PMA Scholar: ‘Health disparities in Samoa drove me to become a doctor’

Twenty-eight-year-old Mosana Evagelia grew up in Samoa and recalls her experience volunteering in the hospitals that peaked her interest in a career in medicine.

“I would have been16-years-old at the time and I volunteered in our local hospital during the holidays. I remember realising that most of the doctors working there weren’t even Samoan, they were American or Filipino. I would usually have to translate between the doctors and patients.”

Evagelia says she witnessed a lot of health disparities in children and when her younger sister got sick with rheumatic fever which progressed as rheumatic heart disease she knew a career in medicine would allow her to work and improve health care for Pacific people.

Before coming to New Zealand, Evagelia completed a degree in Cellular and Molecular Biology at the Chaminade University of Honolulu. However, given the expense of education in the USA she decided to further her study and pursue her dream in New Zealand.

In 2019, Evagelia was a recipient of the Pasifika Medical Association’s Papali’i Dr Semisi Ma’ia’i University of Otago Scholarship. Worth $5,000 per recipient and awarded to a Pacific male and female student in their fifth year of studying a Bachelor of Medicine and a Bachelor of Surgery (MBChB) at the University of Otago School of Medicine.

The scholarship has since helped Evagelia cover the costs from relocating from Christchurch to work as a first-year health officer at Middlemore Hospital.

It also covered financial costs that allowed her to complete her elective working in hospitals in Samoa. She was also able to fly her parents from Samoa to New Zealand for her graduation.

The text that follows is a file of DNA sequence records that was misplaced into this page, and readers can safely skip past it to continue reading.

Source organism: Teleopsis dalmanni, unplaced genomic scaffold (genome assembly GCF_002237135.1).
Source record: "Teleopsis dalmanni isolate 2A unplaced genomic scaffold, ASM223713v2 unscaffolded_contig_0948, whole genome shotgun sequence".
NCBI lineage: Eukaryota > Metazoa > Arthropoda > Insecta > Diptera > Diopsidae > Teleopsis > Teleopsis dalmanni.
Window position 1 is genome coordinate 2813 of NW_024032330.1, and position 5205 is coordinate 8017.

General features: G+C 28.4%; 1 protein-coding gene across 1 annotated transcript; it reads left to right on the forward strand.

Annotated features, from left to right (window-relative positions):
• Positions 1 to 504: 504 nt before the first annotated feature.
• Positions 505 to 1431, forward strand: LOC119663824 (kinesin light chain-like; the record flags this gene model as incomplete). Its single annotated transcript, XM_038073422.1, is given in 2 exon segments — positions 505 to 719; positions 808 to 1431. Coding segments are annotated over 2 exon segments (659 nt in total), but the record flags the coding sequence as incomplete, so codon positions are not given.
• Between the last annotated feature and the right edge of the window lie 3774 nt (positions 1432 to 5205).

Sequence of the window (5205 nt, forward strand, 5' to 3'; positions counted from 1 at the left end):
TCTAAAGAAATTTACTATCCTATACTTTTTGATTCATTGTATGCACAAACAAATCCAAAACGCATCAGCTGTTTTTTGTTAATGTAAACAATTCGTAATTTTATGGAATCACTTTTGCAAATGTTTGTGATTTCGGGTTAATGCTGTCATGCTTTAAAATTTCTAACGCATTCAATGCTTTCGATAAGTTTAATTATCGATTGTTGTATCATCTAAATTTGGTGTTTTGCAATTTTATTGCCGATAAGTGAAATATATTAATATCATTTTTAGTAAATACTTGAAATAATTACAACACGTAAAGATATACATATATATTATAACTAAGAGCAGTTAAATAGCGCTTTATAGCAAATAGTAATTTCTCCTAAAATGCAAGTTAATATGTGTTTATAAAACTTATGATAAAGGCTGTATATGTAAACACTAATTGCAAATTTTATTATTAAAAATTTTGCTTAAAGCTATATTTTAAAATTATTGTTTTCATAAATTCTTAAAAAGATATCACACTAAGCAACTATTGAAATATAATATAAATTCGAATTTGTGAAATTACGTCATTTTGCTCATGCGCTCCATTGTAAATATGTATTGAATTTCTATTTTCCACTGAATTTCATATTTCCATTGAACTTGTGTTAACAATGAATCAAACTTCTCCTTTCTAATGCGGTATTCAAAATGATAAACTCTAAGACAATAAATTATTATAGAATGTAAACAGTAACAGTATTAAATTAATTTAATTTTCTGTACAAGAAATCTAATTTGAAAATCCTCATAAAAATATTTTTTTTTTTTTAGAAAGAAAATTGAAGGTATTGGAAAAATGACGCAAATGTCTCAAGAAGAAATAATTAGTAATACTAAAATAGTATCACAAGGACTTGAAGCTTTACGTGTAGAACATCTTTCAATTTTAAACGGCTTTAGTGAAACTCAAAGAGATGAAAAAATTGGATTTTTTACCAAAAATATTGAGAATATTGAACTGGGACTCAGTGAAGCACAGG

“I’m still deciding what to specialise in. I like general medicine but I also have a very special interest in public health as well. From working in the hospital, you see a lot things that can be done in terms of preventative medicine in the community. I would really like to work in areas that prevent health conditions happening rather than working down-stream and having to fix health conditions that could have been avoided.”

She encourages other Pasifika to persevere in their studies in medicine despite the many prejudices they may face on their journey.

“The journey is hard, it’s tough and it’s very challenging. It’s important to remember and know your why and that should motivate you regardless of what negative noise surrounds you.”

The late Papali’i Dr Semisi Ma’ia’i was the only Samoan practitioner working in Auckland in the 1970’s. Many Samoan patients came from far and wide to be treated by him as many did not speak English or understand the medical terms used by doctors. He is remembered as using medicine and the Samoan language to change lives.

He studied at the Fiji Medical School in 1947 and worked as a doctor in Samoa for three years until he received a bursary at age 26 to move to New Zealand. He had to retrain as a doctor at the Otago Medical School and graduated in 1962. In 2011, Dr Ma’ia’i was made a Companion of the New Zealand Order of Merit for services to the Samoan community. He’s authored several publications in his life time including the first ever bilingual Samoan-English dictionary: Tusi’upu SāmoanHe wrote a bilingual Samoan-English medical dictionary, and an autobiography: Samoan Odyssey: A Life Story. 

All 2020 PMA scholarships are now open and applications close on Friday 3 July 2020.

Please see the link to apply:

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Date: Monday 22 June 2020